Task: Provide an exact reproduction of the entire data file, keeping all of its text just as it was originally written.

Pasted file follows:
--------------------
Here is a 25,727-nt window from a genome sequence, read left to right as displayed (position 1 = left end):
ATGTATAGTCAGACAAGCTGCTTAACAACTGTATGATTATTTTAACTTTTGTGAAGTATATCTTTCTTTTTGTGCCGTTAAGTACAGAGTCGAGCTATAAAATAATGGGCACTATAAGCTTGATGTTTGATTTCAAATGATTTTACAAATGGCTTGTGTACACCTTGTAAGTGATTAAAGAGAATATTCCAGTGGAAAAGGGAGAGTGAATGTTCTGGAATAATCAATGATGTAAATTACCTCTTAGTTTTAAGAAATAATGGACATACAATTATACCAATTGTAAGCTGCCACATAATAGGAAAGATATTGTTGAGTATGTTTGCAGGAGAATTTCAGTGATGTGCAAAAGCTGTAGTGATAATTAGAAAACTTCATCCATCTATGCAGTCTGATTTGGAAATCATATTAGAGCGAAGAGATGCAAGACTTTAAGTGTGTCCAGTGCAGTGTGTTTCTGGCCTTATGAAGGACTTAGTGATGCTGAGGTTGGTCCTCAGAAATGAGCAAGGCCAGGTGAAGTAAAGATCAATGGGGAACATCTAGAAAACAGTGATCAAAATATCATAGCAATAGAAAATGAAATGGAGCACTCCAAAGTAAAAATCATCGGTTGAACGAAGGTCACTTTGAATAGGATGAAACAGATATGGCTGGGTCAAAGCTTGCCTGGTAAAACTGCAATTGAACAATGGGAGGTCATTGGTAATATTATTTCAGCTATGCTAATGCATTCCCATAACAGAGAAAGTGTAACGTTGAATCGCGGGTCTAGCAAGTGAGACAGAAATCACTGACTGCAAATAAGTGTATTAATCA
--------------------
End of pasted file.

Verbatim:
Here is a 25,727-nt window from a genome sequence, read left to right as displayed (position 1 = left end):
ATGTATAGTCAGACAAGCTGCTTAACAACTGTATGATTATTTTAACTTTTGTGAAGTATATCTTTCTTTTTGTGCCGTTAAGTACAGAGTCGAGCTATAAAATAATGGGCACTATAAGCTTGATGTTTGATTTCAAATGATTTTACAAATGGCTTGTGTACACCTTGTAAGTGATTAAAGAGAATATTCCAGTGGAAAAGGGAGAGTGAATGTTCTGGAATAATCAATGATGTAAATTACCTCTTAGTTTTAAGAAATAATGGACATACAATTATACCAATTGTAAGCTGCCACATAATAGGAAAGATATTGTTGAGTATGTTTGCAGGAGAATTTCAGTGATGTGCAAAAGCTGTAGTGATAATTAGAAAACTTCATCCATCTATGCAGTCTGATTTGGAAATCATATTAGAGCGAAGAGATGCAAGACTTTAAGTGTGTCCAGTGCAGTGTGTTTCTGGCCTTATGAAGGACTTAGTGATGCTGAGGTTGGTCCTCAGAAATGAGCAAGGCCAGGTGAAGTAAAGATCAATGGGGAACATCTAGAAAACAGTGATCAAAATATCATAGCAATAGAAAATGAAATGGAGCACTCCAAAGTAAAAATCATCGGTTGAACGAAGGTCACTTTGAATAGGATGAAACAGATATGGCTGGGTCAAAGCTTGCCTGGTAAAACTGCAATTGAACAATGGGAGGTCATTGGTAATATTATTTCAGCTATGCTAATGCATTCCCATAACAGAGAAAGTGTAACGTTGAATCGCGGGTCTAGCAAGTGAGACAGAAATCACTGACTGCAAATAAGTGTATTAATCA